That element isn’t totally lost either, with Irie mostly remaining a step ahead, allowing Brookes’ to sell effectively in response. Along the way, they share some wonderfully fiery exchanges, with more expansive offence emerging in the process. Brookes is visibly chipping away throughout, with Irie slowly but surely wearing the match himself, particularly after the champion secures an extended submission. Irie still has some staggering bursts though, often startling those in attendance as much as Brookes, especially late.
To his credit, Brookes really brings it here too, ensuring that his offence feels as though it very much belongs, which is no mean feat opposite Irie. Speaking of such, the challenger lands a sickening headbutt in the closing stretch, which may be the match’s absolute peak. They probably go a touch beyond that natural crescendo, though the finish itself is worth the wait, with Brookes landing a headbutt of his own to turn the tide.
That embodies the overarching story rather well, with Brookes rising to the occasion for his first defence, becoming a worthy champion in the process. While they jump the gun slightly in that opening portion, he winds up feeling in genuine jeopardy here too, believably hanging on late. I didn’t love the first act here but the rest is terrific, featuring a quite extraordinary effort from Irie. Brookes is no mere passenger either, thriving in a match that earlier this year, I wouldn’t have associated him with.
Even with some relative roughness around the edges, there’s an awful lot to like here, as Brookes builds on his recent momentum with yet another hit. Great way to start Brookes’ reign, a worthy title tilt in any territory.
Darby Allin vs. Roderick Strong (AEW Collision)
After earning attention with his rather theatrical frustration in recent months, Roderick Strong is finally wrestling again. In AEW, it had only been a few months since his last match but after so long away from the ring previously, that felt like a lifetime. Even still, Strong had made strides in his time on the sidelines, embracing his role and maximising the weekly television time. With that puzzle piece now in place, he can return to doing what he does best: breaking backs.
On Wednesday, Strong returned with a win, defeating Trent Beretta in the Grand Slam Eliminator Tournament Quarter Final. Later that night, Darby Allin closed Dynamite with a victory of his own, submitting Nick Wayne to set the stage for this semi-final clash. Neither of those matches were exactly home runs for my money, with the first struggling for heat while the latter just never quite found its groove. Even still, this particular matchup is just too perfect to do anything but deliver.
In December 2018, these two met in EVOLVE, sharing their only interaction prior to Collision. Regardless, it’s a natural dynamic, with Allin serving as wrestling’s finest crash test dummy against an offensive juggernaut in Strong. That combination was only assisted by Saturday’s scenario also, with Luchasaurus attacking Allin before the bell, further cementing his role as the bout’s underdog. That was important as while Strong can wrestle his way to that position, it’s not something that his prior usage would indicate.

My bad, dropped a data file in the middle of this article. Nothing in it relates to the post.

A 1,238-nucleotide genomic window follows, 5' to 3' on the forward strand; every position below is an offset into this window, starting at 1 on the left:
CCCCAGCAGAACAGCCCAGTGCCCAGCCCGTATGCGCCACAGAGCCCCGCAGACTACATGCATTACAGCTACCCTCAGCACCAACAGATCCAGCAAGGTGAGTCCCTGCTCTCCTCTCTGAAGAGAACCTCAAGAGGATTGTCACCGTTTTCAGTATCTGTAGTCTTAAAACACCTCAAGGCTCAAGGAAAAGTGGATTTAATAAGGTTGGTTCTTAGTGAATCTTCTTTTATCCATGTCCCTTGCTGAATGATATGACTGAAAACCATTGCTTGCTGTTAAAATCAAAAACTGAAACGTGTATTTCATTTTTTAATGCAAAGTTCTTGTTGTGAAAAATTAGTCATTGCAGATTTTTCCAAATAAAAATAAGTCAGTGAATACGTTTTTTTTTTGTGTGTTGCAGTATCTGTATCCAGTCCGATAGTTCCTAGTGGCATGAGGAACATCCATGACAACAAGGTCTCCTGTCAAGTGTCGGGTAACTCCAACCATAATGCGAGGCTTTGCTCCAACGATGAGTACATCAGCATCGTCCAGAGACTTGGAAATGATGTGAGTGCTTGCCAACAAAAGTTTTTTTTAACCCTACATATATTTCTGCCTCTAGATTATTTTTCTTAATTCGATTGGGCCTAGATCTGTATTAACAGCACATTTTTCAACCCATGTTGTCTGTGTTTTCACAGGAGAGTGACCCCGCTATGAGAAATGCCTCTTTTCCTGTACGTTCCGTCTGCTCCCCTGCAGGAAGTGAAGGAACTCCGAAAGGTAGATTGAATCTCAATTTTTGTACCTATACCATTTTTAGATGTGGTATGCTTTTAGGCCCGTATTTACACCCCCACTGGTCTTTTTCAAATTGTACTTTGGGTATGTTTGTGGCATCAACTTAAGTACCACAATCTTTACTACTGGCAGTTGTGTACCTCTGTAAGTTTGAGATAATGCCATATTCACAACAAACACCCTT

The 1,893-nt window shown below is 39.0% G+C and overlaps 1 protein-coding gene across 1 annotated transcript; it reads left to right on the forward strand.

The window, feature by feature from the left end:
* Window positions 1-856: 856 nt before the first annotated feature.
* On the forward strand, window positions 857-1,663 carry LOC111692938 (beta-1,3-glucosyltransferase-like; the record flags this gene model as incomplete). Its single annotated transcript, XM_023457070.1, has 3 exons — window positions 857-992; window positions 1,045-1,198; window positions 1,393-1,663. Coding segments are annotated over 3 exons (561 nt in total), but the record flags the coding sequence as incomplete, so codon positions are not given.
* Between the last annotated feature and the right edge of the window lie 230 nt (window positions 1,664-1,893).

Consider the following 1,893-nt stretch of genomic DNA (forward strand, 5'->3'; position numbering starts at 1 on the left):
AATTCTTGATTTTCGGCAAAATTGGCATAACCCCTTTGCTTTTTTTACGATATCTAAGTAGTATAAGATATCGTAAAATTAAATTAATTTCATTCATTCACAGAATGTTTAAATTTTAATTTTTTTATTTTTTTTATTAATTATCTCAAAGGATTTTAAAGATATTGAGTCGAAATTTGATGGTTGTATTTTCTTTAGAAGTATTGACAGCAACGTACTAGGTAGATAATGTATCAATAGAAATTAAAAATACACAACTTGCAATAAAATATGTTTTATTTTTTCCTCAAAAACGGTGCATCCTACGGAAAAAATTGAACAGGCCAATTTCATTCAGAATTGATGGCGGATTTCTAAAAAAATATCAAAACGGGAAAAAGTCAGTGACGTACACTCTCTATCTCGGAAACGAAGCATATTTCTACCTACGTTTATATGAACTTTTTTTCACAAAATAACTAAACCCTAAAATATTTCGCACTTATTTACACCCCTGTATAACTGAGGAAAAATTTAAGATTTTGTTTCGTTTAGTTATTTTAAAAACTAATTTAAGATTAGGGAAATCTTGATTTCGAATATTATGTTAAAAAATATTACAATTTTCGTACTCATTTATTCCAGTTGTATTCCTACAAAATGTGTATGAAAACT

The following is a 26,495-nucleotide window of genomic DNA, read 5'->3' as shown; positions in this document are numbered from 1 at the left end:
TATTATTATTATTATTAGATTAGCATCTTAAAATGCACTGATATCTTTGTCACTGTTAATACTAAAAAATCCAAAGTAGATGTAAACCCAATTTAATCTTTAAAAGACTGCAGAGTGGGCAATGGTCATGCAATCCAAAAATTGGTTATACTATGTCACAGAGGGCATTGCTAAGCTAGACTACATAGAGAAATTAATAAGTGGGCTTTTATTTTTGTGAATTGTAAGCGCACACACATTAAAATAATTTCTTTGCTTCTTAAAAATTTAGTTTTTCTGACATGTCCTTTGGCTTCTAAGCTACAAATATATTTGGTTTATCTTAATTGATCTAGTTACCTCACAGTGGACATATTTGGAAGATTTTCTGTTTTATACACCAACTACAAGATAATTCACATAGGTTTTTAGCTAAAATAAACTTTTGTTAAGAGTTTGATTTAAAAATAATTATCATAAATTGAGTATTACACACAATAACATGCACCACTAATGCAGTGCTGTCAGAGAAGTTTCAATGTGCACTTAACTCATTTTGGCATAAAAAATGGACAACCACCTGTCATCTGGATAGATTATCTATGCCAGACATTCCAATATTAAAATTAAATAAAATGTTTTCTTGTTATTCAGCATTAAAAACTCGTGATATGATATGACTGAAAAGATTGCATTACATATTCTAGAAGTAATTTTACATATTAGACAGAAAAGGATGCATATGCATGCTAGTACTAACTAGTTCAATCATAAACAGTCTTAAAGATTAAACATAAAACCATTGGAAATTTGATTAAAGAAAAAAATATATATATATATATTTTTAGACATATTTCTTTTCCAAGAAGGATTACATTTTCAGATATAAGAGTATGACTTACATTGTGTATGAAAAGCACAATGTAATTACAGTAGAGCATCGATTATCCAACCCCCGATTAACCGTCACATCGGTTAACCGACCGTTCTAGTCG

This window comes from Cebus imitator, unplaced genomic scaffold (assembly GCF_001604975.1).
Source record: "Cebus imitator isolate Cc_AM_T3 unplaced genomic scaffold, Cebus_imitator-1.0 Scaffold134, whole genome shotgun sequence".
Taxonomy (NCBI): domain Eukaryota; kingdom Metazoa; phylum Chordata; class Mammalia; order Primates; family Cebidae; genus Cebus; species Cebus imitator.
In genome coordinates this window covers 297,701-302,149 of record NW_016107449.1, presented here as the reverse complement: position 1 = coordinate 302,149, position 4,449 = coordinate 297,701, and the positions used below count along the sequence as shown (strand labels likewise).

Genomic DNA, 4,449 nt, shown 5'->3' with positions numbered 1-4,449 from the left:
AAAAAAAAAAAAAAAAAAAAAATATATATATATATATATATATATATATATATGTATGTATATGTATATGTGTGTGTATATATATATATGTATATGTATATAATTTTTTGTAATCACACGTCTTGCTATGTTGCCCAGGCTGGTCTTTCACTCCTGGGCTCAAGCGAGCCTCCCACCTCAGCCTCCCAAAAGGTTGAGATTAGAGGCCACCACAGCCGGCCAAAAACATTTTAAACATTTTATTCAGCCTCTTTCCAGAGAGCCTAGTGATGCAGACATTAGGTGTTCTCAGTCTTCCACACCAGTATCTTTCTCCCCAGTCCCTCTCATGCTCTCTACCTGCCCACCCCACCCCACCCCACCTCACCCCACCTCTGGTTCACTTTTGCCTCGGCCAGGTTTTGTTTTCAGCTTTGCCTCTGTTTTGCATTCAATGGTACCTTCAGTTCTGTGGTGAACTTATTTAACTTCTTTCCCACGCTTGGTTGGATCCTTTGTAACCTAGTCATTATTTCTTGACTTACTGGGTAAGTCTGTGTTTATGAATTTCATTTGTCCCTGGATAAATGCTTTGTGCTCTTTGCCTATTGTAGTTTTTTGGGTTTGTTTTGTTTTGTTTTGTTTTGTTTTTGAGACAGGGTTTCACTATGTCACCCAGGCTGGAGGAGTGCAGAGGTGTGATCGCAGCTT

As a result, that pre-match addition only made their night easier, firmly positioning this to succeed. After teasing a forfeit, Allin stumbles his way to the ring, walking into an absolute storm as Strong capitalises. He immediately swarms Allin, who responds with an early flash of life, desperately resetting things. That window closes as quickly as it opened however, with Strong cutting Allin off and going to work as just about only he can.
This isn’t a matchup about innovation or anything complex, it’s a far simpler equation. This is a pairing of two pros who have perfected their respective role. Allin is probably the best in-ring babyface in the non-Rey Mysterio division, while Strong is an historically great heel. The former’s bumping is obvious and rightly steals the headlines, but he’s perfect in every department. Allin is always fighting, battling uphill with hope spots and selling in-between to boot.
Strong feels actively inspired by those retorts, ramping up the nastiness along the way. There is such a spite to Strong’s work in control, a palpable passion for punishment. Again, that’s especially at home against Allin, a wrestler who seems to relish that very same punishment. Beyond those complimentary skill-sets, these two are also demons in terms of pace. They appear to be outright testing each other in that regard here, barely leaving an inch of room for one another.
As most of Allin’s best matches do, this borders on uncomfortable to watch at times, with Strong embracing his chance to play human highlight reel. It’s a superb match, one of the best in Collision’s short but eventful history. This is an example of maximising a simple recipe rather than adding unnecessary ingredients, though some of the late drama with AR Fox and Nick Wayne does threaten to fill that role. It only barely takes the edge off their finish though and by that point, the work is already done.
This is elite professional wrestling, and even on a good week of AEW programming, felt in an in-ring tier of its own. Just world class TV action, it doesn’t really get much better than this, fifteen phenomenal minutes from two super workers.